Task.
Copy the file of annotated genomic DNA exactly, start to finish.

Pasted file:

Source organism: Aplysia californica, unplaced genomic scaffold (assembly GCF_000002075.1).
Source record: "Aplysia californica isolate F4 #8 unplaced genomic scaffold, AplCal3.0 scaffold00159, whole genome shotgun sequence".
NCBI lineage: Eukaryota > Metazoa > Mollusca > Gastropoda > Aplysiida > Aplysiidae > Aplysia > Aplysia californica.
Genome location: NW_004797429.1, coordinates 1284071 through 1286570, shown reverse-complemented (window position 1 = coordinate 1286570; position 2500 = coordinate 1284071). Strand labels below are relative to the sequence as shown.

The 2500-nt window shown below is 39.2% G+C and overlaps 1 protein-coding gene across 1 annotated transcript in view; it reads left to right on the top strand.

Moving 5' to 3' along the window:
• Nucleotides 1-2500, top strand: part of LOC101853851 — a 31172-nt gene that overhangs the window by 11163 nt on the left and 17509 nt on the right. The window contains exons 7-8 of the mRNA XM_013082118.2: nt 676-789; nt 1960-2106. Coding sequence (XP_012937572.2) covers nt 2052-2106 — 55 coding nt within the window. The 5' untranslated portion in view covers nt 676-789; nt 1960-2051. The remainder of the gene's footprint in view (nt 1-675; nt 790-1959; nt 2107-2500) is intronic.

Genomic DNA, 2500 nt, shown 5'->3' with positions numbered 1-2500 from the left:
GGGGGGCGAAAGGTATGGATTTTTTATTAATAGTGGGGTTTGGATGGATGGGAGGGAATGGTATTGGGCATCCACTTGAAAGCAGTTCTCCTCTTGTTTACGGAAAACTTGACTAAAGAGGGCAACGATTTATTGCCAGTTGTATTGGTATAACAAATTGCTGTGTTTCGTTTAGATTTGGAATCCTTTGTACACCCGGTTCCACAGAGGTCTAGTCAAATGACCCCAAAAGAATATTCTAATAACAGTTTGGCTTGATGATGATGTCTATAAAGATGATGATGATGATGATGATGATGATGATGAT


Source organism: Aplysia californica, unplaced genomic scaffold (assembly GCF_000002075.1).
Source record: "Aplysia californica isolate F4 #8 unplaced genomic scaffold, AplCal3.0 scaffold00159, whole genome shotgun sequence".
NCBI lineage: Eukaryota > Metazoa > Mollusca > Gastropoda > Aplysiida > Aplysiidae > Aplysia > Aplysia californica.
Genome location: NW_004797429.1, coordinates 1284071 through 1286570, shown reverse-complemented (window position 1 = coordinate 1286570; position 2500 = coordinate 1284071). Strand labels below are relative to the sequence as shown.

The 2500-nt window shown below is 39.2% G+C and overlaps 1 protein-coding gene across 1 annotated transcript in view; it reads left to right on the top strand.

Moving 5' to 3' along the window:
• Nucleotides 1-2500, top strand: part of LOC101853851 — a 31172-nt gene that overhangs the window by 11163 nt on the left and 17509 nt on the right. The window contains exons 7-8 of the mRNA XM_013082118.2: nt 676-789; nt 1960-2106. Coding sequence (XP_012937572.2) covers nt 2052-2106 — 55 coding nt within the window. The 5' untranslated portion in view covers nt 676-789; nt 1960-2051. The remainder of the gene's footprint in view (nt 1-675; nt 790-1959; nt 2107-2500) is intronic.

Genomic DNA, 2500 nt, shown 5'->3' with positions numbered 1-2500 from the left:
GGGGGGCGAAAGGTATGGATTTTTTATTAATAGTGGGGTTTGGATGGATGGGAGGGAATGGTATTGGGCATCCACTTGAAAGCAGTTCTCCTCTTGTTTACGGAAAACTTGACTAAAGAGGGCAACGATTTATTGCCAGTTGTATTGGTATAACAAATTGCTGTGTTTCGTTTAGATTTGGAATCCTTTGTACACCCGGTTCCACAGAGGTCTAGTCAAATGACCCCAAAAGAATATTCTAATAACAGTTTGGCTTGATGATGATGTCTATAAAGATGATGATGATGATGATGATGATGATGATGAT